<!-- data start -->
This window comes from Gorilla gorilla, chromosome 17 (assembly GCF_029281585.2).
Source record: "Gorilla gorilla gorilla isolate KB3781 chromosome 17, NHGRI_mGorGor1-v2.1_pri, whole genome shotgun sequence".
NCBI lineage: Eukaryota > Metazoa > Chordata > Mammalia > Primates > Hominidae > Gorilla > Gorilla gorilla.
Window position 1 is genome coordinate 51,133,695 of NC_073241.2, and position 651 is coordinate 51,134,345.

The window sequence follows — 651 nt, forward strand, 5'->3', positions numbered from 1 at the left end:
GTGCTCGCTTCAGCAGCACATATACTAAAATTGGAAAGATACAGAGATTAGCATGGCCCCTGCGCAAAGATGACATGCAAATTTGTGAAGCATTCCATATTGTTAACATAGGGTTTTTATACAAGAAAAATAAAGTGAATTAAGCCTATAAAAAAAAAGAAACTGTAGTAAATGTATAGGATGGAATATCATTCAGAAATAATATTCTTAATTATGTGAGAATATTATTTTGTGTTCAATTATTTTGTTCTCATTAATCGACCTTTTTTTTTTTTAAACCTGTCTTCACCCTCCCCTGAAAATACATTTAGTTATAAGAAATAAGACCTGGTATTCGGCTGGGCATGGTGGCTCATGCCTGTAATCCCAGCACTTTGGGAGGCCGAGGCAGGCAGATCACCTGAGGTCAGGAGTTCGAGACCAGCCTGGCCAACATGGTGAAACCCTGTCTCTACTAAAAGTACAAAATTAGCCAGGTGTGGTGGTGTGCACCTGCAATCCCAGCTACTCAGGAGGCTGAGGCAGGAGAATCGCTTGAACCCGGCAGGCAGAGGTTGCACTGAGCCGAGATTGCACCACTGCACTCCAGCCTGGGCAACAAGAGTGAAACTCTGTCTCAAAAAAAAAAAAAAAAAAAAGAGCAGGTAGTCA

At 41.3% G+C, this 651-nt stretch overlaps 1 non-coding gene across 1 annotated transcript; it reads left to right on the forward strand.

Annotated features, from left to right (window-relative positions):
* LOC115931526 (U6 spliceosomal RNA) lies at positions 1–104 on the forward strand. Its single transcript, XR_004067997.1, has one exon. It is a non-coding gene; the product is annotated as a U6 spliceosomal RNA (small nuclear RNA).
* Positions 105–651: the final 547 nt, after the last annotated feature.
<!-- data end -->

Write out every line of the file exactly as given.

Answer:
This window comes from Gorilla gorilla, chromosome 17 (assembly GCF_029281585.2).
Source record: "Gorilla gorilla gorilla isolate KB3781 chromosome 17, NHGRI_mGorGor1-v2.1_pri, whole genome shotgun sequence".
NCBI lineage: Eukaryota > Metazoa > Chordata > Mammalia > Primates > Hominidae > Gorilla > Gorilla gorilla.
Window position 1 is genome coordinate 51,133,695 of NC_073241.2, and position 651 is coordinate 51,134,345.

The window sequence follows — 651 nt, forward strand, 5'->3', positions numbered from 1 at the left end:
GTGCTCGCTTCAGCAGCACATATACTAAAATTGGAAAGATACAGAGATTAGCATGGCCCCTGCGCAAAGATGACATGCAAATTTGTGAAGCATTCCATATTGTTAACATAGGGTTTTTATACAAGAAAAATAAAGTGAATTAAGCCTATAAAAAAAAAGAAACTGTAGTAAATGTATAGGATGGAATATCATTCAGAAATAATATTCTTAATTATGTGAGAATATTATTTTGTGTTCAATTATTTTGTTCTCATTAATCGACCTTTTTTTTTTTTAAACCTGTCTTCACCCTCCCCTGAAAATACATTTAGTTATAAGAAATAAGACCTGGTATTCGGCTGGGCATGGTGGCTCATGCCTGTAATCCCAGCACTTTGGGAGGCCGAGGCAGGCAGATCACCTGAGGTCAGGAGTTCGAGACCAGCCTGGCCAACATGGTGAAACCCTGTCTCTACTAAAAGTACAAAATTAGCCAGGTGTGGTGGTGTGCACCTGCAATCCCAGCTACTCAGGAGGCTGAGGCAGGAGAATCGCTTGAACCCGGCAGGCAGAGGTTGCACTGAGCCGAGATTGCACCACTGCACTCCAGCCTGGGCAACAAGAGTGAAACTCTGTCTCAAAAAAAAAAAAAAAAAAAAGAGCAGGTAGTCA

At 41.3% G+C, this 651-nt stretch overlaps 1 non-coding gene across 1 annotated transcript; it reads left to right on the forward strand.

Annotated features, from left to right (window-relative positions):
* LOC115931526 (U6 spliceosomal RNA) lies at positions 1–104 on the forward strand. Its single transcript, XR_004067997.1, has one exon. It is a non-coding gene; the product is annotated as a U6 spliceosomal RNA (small nuclear RNA).
* Positions 105–651: the final 547 nt, after the last annotated feature.